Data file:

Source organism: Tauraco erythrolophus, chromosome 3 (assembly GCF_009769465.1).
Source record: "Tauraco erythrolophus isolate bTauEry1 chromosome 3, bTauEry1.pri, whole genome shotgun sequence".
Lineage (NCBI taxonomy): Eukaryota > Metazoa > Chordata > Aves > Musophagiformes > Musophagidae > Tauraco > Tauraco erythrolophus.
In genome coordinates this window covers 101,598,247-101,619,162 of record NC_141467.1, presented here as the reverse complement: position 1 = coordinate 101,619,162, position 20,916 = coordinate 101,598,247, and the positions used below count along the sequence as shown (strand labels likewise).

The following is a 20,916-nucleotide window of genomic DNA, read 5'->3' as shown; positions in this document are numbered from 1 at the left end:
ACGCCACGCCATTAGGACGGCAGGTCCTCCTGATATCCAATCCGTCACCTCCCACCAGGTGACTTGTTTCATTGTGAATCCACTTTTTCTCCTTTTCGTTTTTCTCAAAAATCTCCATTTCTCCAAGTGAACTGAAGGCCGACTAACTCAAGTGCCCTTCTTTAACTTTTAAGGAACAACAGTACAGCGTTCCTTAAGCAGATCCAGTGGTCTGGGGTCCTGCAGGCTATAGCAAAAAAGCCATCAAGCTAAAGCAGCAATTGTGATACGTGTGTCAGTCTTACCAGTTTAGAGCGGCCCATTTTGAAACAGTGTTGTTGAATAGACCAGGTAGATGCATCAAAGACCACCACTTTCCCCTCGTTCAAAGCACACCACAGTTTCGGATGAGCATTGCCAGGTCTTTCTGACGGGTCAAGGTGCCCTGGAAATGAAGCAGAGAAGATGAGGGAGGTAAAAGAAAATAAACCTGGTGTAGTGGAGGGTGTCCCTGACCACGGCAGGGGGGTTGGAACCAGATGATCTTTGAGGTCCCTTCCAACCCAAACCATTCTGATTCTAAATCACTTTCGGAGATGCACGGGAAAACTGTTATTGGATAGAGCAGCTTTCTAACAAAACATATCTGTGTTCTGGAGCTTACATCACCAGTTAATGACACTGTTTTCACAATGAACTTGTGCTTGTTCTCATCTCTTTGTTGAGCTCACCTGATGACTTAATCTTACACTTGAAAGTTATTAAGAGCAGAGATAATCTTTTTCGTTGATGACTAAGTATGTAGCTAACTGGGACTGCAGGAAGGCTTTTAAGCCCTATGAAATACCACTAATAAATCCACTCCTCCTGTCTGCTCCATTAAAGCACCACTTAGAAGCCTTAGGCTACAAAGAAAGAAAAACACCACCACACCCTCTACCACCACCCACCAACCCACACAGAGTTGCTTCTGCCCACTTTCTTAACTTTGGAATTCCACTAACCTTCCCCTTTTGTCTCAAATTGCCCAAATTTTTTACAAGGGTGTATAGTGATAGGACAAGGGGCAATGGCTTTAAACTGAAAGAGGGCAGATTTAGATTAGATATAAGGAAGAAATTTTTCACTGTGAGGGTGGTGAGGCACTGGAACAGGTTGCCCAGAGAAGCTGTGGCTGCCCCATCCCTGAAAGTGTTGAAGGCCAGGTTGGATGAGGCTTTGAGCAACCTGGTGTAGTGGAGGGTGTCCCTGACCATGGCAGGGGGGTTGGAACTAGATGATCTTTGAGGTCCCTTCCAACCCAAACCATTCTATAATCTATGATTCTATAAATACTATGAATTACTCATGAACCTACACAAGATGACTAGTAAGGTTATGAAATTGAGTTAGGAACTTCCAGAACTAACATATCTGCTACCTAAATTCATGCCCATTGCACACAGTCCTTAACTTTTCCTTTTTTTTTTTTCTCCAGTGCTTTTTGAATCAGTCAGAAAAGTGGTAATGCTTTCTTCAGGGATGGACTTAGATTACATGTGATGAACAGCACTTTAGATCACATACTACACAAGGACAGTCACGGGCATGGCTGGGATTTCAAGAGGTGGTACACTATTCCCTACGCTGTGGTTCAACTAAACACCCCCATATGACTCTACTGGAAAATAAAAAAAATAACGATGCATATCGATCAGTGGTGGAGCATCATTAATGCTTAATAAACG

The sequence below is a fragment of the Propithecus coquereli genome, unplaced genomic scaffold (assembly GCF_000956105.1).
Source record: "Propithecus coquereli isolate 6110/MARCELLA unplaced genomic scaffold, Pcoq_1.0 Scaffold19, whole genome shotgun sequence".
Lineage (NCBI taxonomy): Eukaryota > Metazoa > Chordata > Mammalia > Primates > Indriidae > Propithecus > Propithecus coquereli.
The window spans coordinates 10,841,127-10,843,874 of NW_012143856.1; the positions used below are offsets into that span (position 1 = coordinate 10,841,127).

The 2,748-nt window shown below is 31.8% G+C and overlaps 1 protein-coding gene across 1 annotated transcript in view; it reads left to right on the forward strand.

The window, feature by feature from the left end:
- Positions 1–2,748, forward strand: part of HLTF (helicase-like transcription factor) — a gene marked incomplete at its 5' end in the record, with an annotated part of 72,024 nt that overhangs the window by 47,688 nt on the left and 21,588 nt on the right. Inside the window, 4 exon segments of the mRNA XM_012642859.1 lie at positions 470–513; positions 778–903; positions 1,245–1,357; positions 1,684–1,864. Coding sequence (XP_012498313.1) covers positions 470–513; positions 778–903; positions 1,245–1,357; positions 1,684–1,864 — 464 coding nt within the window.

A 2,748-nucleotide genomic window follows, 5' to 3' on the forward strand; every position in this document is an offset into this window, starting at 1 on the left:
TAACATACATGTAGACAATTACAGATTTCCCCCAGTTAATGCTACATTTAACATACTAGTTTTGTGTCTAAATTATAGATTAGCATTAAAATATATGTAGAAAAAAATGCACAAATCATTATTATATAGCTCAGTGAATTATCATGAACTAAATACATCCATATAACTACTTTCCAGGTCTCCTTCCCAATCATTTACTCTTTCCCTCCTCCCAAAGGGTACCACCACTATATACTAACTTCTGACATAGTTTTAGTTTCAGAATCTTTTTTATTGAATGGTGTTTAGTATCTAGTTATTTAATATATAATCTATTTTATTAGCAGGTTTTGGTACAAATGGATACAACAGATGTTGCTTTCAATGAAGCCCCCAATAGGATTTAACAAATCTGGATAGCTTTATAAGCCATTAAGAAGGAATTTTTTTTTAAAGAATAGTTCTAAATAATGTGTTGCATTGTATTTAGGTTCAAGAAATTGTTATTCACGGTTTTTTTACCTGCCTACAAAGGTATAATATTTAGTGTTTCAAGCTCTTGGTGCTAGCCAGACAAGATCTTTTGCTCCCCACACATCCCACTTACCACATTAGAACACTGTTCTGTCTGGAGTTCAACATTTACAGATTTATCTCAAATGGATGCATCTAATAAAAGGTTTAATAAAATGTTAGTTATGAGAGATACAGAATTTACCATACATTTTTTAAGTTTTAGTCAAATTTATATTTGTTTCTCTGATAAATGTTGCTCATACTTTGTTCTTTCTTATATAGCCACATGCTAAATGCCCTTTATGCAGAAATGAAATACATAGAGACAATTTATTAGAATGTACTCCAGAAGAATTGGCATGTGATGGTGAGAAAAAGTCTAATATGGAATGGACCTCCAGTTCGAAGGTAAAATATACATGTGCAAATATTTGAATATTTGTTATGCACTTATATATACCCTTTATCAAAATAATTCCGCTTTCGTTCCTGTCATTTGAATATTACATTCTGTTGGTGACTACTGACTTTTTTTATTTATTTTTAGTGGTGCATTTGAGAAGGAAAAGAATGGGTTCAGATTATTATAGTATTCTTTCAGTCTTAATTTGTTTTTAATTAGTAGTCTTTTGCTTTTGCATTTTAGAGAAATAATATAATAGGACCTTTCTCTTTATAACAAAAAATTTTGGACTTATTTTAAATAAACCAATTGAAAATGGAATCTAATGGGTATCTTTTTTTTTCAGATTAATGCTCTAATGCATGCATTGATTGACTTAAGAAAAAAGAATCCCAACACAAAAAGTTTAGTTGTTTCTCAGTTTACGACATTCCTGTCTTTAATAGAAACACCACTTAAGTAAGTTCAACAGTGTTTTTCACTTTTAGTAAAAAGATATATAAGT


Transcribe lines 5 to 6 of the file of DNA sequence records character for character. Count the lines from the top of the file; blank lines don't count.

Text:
The following is a 20,916-nucleotide window of genomic DNA, read 5'->3' as shown; positions in this document are numbered from 1 at the left end:
ACGCCACGCCATTAGGACGGCAGGTCCTCCTGATATCCAATCCGTCACCTCCCACCAGGTGACTTGTTTCATTGTGAATCCACTTTTTCTCCTTTTCGTTTTTCTCAAAAATCTCCATTTCTCCAAGTGAACTGAAGGCCGACTAACTCAAGTGCCCTTCTTTAACTTTTAAGGAACAACAGTACAGCGTTCCTTAAGCAGATCCAGTGGTCTGGGGTCCTGCAGGCTATAGCAAAAAAGCCATCAAGCTAAAGCAGCAATTGTGATACGTGTGTCAGTCTTACCAGTTTAGAGCGGCCCATTTTGAAACAGTGTTGTTGAATAGACCAGGTAGATGCATCAAAGACCACCACTTTCCCCTCGTTCAAAGCACACCACAGTTTCGGATGAGCATTGCCAGGTCTTTCTGACGGGTCAAGGTGCCCTGGAAATGAAGCAGAGAAGATGAGGGAGGTAAAAGAAAATAAACCTGGTGTAGTGGAGGGTGTCCCTGACCACGGCAGGGGGGTTGGAACCAGATGATCTTTGAGGTCCCTTCCAACCCAAACCATTCTGATTCTAAATCACTTTCGGAGATGCACGGGAAAACTGTTATTGGATAGAGCAGCTTTCTAACAAAACATATCTGTGTTCTGGAGCTTACATCACCAGTTAATGACACTGTTTTCACAATGAACTTGTGCTTGTTCTCATCTCTTTGTTGAGCTCACCTGATGACTTAATCTTACACTTGAAAGTTATTAAGAGCAGAGATAATCTTTTTCGTTGATGACTAAGTATGTAGCTAACTGGGACTGCAGGAAGGCTTTTAAGCCCTATGAAATACCACTAATAAATCCACTCCTCCTGTCTGCTCCATTAAAGCACCACTTAGAAGCCTTAGGCTACAAAGAAAGAAAAACACCACCACACCCTCTACCACCACCCACCAACCCACACAGAGTTGCTTCTGCCCACTTTCTTAACTTTGGAATTCCACTAACCTTCCCCTTTTGTCTCAAATTGCCCAAATTTTTTACAAGGGTGTATAGTGATAGGACAAGGGGCAATGGCTTTAAACTGAAAGAGGGCAGATTTAGATTAGATATAAGGAAGAAATTTTTCACTGTGAGGGTGGTGAGGCACTGGAACAGGTTGCCCAGAGAAGCTGTGGCTGCCCCATCCCTGAAAGTGTTGAAGGCCAGGTTGGATGAGGCTTTGAGCAACCTGGTGTAGTGGAGGGTGTCCCTGACCATGGCAGGGGGGTTGGAACTAGATGATCTTTGAGGTCCCTTCCAACCCAAACCATTCTATAATCTATGATTCTATAAATACTATGAATTACTCATGAACCTACACAAGATGACTAGTAAGGTTATGAAATTGAGTTAGGAACTTCCAGAACTAACATATCTGCTACCTAAATTCATGCCCATTGCACACAGTCCTTAACTTTTCCTTTTTTTTTTTTCTCCAGTGCTTTTTGAATCAGTCAGAAAAGTGGTAATGCTTTCTTCAGGGATGGACTTAGATTACATGTGATGAACAGCACTTTAGATCACATACTACACAAGGACAGTCACGGGCATGGCTGGGATTTCAAGAGGTGGTACACTATTCCCTACGCTGTGGTTCAACTAAACACCCCCATATGACTCTACTGGAAAATAAAAAAAATAACGATGCATATCGATCAGTGGTGGAGCATCATTAATGCTTAATAAACG